Forest Owners back more trees for Tairawhiti
The Forest Owners Association has told the Ministerial Inquiry into land use in Tairāwhiti, that the region’s future has to include more trees for land stability. But it appreciates forest practices also have to improve with increasing land use risks from climate change.
The FOA has just released its submission to the Inquiry, saying it’s looking to solutions to the wood and silt damage to downstream areas from Cyclones Hale and Gabrielle earlier in the year.
FOA President, Grant Dodson, says technical assessments show that the two cyclones shifted 100 million tonnes of soil in the region, with half of that then getting into waterways.
“Foresters lost areas of healthy growing trees up to ten years old in landslides. We’d not experienced that before. Climate change has altered the rules.”
“FOA, and the Eastland Wood Council in particular, are focussed on solutions in our submissions, and these must provide incomes for people in the region. We’d expect the future of Gisborne and northern Hawke’s Bay for a long time to come will continue to be based on forestry and farming.”
“Let’s make it clear though, that the terrain and remoteness make both forestry and hill country farming in this region a very difficult enterprise. Accelerating climate change make it even more difficult.”
“Stabilising the landscape to prevent woody debris flows will take decades, and it’s unrealistic to expect it to ever be completely achieved.”
“But there are short term hopes that both land uses will be able to process more of their raw material output in the region itself, using wood fuel which would otherwise cause risk left on the harvest sites,” Grant Dodson says.
“So long as the economics can be worked out, we could eventually get to where no energy source needs to be imported into Tairāwhiti ever again.”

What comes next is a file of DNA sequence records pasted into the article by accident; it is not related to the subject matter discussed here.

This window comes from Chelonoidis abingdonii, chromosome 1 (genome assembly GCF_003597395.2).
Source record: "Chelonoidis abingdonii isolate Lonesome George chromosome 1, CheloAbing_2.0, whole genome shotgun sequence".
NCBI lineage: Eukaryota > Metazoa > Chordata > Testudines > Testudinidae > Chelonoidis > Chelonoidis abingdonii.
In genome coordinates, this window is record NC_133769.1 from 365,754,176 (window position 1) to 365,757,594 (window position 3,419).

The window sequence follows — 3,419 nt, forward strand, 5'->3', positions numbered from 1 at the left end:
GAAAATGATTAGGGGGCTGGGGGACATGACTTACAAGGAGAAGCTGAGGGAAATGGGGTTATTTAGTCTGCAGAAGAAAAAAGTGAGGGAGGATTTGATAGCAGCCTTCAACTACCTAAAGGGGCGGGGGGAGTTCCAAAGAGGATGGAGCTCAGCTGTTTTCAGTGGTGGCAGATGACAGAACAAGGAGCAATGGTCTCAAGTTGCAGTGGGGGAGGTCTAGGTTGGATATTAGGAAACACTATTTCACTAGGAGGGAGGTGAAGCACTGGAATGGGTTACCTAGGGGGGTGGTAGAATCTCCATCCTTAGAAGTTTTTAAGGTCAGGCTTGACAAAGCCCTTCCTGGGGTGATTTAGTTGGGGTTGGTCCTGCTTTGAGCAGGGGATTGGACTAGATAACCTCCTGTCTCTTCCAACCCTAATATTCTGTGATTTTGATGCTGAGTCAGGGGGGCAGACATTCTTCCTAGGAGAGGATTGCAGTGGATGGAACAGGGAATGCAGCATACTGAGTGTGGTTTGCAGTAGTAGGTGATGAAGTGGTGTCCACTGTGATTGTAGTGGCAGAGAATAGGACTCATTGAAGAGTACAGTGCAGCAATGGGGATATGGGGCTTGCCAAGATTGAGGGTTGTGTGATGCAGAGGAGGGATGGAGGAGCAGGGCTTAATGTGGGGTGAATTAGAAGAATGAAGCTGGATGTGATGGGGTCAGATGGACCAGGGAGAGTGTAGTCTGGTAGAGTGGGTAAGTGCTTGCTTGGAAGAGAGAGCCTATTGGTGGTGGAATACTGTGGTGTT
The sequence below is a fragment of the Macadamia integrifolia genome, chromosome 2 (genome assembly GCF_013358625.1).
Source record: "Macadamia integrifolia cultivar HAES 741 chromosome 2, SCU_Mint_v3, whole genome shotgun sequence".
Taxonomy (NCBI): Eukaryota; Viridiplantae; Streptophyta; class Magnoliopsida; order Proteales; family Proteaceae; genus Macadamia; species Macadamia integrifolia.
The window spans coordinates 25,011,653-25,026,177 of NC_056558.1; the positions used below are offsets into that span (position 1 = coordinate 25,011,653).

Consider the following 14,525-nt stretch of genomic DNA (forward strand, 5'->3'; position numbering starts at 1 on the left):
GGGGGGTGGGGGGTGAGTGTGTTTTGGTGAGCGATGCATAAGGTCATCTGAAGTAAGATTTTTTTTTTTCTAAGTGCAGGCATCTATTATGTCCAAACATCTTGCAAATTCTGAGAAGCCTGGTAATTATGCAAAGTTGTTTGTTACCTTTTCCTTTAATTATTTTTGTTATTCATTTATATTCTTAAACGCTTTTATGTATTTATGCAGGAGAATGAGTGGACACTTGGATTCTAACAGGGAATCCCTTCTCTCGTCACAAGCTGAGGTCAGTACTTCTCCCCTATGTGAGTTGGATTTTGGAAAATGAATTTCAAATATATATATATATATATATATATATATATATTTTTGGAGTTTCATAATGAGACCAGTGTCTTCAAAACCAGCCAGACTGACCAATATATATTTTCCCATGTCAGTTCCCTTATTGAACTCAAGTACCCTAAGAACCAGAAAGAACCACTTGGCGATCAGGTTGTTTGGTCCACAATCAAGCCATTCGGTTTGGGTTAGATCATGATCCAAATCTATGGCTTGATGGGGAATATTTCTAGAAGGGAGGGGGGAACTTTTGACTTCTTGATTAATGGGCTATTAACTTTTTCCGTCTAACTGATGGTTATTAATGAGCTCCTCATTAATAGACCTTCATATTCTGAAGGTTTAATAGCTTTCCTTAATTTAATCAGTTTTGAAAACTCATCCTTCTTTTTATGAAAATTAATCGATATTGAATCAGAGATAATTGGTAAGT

“For forestry itself, we would anticipate a realocation away from where some of the higher risk plantation forests are.”
“On one hand, we expect a government supported managed withdrawal of forest harvesting in the more vulnerable slopes and weaker soil geologies.”
“On the other hand, the same increase in slip vulnerability on farmland would most likely lead to planting pine forests and other land stability plantings on much of that land, so long as harvest risk was reduced.”
Grant Dodson says he’s cautious about the enthusiasm to plant large areas in native trees.
“Without doubt, there will be native tree planting for land stabilisation and biodiversitity.”
“But it has to be realised that indigneous tree establishement is expensive, and it’s difficult for slow growing native trees to become established, with the region predicted to have more droughts and ongoing storm damage from now on.”
“And, unlike with plantation forestry and farming, planting native trees doesn’t produce an income product. Even their carbon sequstration capacity is also insignificant until many decades into the future.”
Grant Dodson says he hopes the Ministerial Inquiry will set up a structured and wide ranging plan for reform of land use, the downsteam economy and more resiliant transport infastructure in Tairāwhiti, which will compel future governments to give their support to.
“Land users themselves can only do so much. There are two other vital components in making these ambitions work. One is committed engagement by central government. The other necessary factor is the close involvement and support of the local communities.”